The company that makes the chipset is actually in the kind of situation Qualcomm is in, not RAMBUS. Where if they sue someone for copying their IP, they face being sued back, but they're certainly within their rights to enforce their IP. If they were to sue any of the RAM stick manufacturers (eg Kingston, G.Skill, Crucial, etc) they likely will not buy their product, and DDR3 w

      • by gweihir (88907)

        Hmm. Convincing, I have to admit.

      • by yuhong (1378501)

        They did not have to throw away P4 because of RDRAM, but they did have to throw away Timna.

        • by drinkypoo (153816)

          They did not have to throw away P4 because of RDRAM, but they did have to throw away Timna.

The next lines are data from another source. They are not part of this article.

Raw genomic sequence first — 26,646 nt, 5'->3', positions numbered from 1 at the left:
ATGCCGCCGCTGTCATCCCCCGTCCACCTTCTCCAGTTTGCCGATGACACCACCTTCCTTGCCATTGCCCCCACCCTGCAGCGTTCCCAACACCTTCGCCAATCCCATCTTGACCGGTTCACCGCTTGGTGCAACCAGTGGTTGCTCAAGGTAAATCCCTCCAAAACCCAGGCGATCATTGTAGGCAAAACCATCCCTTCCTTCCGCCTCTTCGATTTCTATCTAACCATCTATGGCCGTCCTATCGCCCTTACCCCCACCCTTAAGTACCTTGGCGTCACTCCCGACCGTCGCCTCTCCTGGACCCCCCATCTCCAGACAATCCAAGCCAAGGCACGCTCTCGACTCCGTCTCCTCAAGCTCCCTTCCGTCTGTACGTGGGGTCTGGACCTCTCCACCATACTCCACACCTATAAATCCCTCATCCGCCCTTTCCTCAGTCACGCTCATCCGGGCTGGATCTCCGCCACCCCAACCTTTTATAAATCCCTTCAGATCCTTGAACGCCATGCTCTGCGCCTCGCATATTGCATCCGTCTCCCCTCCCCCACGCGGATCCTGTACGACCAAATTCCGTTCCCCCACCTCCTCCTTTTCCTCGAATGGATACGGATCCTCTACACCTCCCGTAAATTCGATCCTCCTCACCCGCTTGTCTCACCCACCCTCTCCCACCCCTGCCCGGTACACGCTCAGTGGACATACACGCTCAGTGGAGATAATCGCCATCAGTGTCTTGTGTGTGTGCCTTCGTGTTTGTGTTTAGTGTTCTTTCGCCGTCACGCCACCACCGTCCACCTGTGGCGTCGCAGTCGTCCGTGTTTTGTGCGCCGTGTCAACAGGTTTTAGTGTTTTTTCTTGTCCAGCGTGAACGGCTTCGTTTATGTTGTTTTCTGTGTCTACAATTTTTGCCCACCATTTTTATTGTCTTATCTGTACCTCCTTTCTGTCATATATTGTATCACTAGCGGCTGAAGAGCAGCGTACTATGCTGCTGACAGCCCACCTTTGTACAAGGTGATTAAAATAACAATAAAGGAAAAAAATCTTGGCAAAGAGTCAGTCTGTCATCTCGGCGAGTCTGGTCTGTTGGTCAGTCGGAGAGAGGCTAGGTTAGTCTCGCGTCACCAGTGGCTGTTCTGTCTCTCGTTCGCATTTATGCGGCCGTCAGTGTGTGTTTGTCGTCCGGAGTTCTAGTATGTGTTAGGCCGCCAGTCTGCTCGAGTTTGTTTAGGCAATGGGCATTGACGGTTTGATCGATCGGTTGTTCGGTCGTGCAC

Right, they had to throw away the P4 because they ran out of headroom, they couldn't make it go any faster without nitrogen cooling. Now the P4 is gone and we have faster clocks and lower power consumption.

  • self promotion - (Score:5, Interesting)

    by RichMan (8097) on Saturday June 09, 2012 @06:03PM (#40270551)

    The blog referenced is by the Yahoo Finance NLST stock group poster vicl2012v. He writes the blog, then uses references to it on the NLST Yahoo stock board to back up his points. Totally self referential.

    http://messages.finance.yahoo.com/Stocks_(A_to_Z)/Stocks_N/threadview?m=ts&bn=51443&tid=52454&mid=52454 [yahoo.com]

    The Yahoo stock board is the usual UN-moderated open mess of spammers, and self interested parties both overplaying and hiding their interests.

    As the post here is submitted by anonymous draw your own conclusions.

  • by Anonymous Coward on Saturday June 09, 2012 @06:26PM (#40270731)